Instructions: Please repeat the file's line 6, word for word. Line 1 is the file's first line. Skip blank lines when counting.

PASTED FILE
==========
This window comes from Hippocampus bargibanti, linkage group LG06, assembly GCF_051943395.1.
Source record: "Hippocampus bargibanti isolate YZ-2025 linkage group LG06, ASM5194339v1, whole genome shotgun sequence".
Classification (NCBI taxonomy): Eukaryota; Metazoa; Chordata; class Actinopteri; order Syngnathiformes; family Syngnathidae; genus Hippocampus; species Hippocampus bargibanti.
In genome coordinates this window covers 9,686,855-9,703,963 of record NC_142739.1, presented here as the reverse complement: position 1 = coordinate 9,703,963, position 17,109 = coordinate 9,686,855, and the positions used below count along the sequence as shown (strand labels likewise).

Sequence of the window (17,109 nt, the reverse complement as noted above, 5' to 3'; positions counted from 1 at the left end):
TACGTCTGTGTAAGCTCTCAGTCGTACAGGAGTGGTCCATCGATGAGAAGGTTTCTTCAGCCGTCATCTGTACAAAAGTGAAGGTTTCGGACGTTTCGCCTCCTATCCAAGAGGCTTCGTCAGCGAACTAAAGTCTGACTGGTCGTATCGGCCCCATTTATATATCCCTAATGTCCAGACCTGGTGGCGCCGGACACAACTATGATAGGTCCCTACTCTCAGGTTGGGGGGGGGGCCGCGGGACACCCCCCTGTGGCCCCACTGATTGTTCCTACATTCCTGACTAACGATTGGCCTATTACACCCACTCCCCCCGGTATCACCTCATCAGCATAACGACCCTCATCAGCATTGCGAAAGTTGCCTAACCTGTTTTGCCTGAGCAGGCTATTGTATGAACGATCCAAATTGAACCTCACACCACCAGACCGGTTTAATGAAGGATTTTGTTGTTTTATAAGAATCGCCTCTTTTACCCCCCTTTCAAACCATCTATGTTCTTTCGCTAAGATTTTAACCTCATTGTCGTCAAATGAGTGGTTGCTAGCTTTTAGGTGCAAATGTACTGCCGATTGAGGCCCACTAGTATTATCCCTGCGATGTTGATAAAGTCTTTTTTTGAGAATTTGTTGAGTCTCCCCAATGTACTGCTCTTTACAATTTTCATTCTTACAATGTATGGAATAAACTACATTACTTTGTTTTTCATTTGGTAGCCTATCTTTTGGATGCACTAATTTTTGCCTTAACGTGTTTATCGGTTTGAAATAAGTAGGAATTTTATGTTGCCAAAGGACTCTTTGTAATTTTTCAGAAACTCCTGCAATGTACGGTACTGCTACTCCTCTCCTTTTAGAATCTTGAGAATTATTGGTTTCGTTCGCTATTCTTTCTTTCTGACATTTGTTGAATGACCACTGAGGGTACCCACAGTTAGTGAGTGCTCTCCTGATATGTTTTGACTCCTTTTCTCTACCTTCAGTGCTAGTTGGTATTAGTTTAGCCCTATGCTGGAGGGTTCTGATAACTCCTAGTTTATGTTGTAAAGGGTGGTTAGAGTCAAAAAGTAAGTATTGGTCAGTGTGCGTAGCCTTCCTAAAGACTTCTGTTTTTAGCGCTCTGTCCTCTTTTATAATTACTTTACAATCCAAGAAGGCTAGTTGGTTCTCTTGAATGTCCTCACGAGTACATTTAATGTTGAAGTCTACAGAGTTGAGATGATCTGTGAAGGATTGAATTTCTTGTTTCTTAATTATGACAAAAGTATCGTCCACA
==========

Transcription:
TACGTCTGTGTAAGCTCTCAGTCGTACAGGAGTGGTCCATCGATGAGAAGGTTTCTTCAGCCGTCATCTGTACAAAAGTGAAGGTTTCGGACGTTTCGCCTCCTATCCAAGAGGCTTCGTCAGCGAACTAAAGTCTGACTGGTCGTATCGGCCCCATTTATATATCCCTAATGTCCAGACCTGGTGGCGCCGGACACAACTATGATAGGTCCCTACTCTCAGGTTGGGGGGGGGGCCGCGGGACACCCCCCTGTGGCCCCACTGATTGTTCCTACATTCCTGACTAACGATTGGCCTATTACACCCACTCCCCCCGGTATCACCTCATCAGCATAACGACCCTCATCAGCATTGCGAAAGTTGCCTAACCTGTTTTGCCTGAGCAGGCTATTGTATGAACGATCCAAATTGAACCTCACACCACCAGACCGGTTTAATGAAGGATTTTGTTGTTTTATAAGAATCGCCTCTTTTACCCCCCTTTCAAACCATCTATGTTCTTTCGCTAAGATTTTAACCTCATTGTCGTCAAATGAGTGGTTGCTAGCTTTTAGGTGCAAATGTACTGCCGATTGAGGCCCACTAGTATTATCCCTGCGATGTTGATAAAGTCTTTTTTTGAGAATTTGTTGAGTCTCCCCAATGTACTGCTCTTTACAATTTTCATTCTTACAATGTATGGAATAAACTACATTACTTTGTTTTTCATTTGGTAGCCTATCTTTTGGATGCACTAATTTTTGCCTTAACGTGTTTATCGGTTTGAAATAAGTAGGAATTTTATGTTGCCAAAGGACTCTTTGTAATTTTTCAGAAACTCCTGCAATGTACGGTACTGCTACTCCTCTCCTTTTAGAATCTTGAGAATTATTGGTTTCGTTCGCTATTCTTTCTTTCTGACATTTGTTGAATGACCACTGAGGGTACCCACAGTTAGTGAGTGCTCTCCTGATATGTTTTGACTCCTTTTCTCTACCTTCAGTGCTAGTTGGTATTAGTTTAGCCCTATGCTGGAGGGTTCTGATAACTCCTAGTTTATGTTGTAAAGGGTGGTTAGAGTCAAAAAGTAAGTATTGGTCAGTGTGCGTAGCCTTCCTAAAGACTTCTGTTTTTAGCGCTCTGTCCTCTTTTATAATTACTTTACAATCCAAGAAGGCTAGTTGGTTCTCTTGAATGTCCTCACGAGTACATTTAATGTTGAAGTCTACAGAGTTGAGATGATCTGTGAAGGATTGAATTTCTTGTTTCTTAATTATGACAAAAGTATCGTCCACA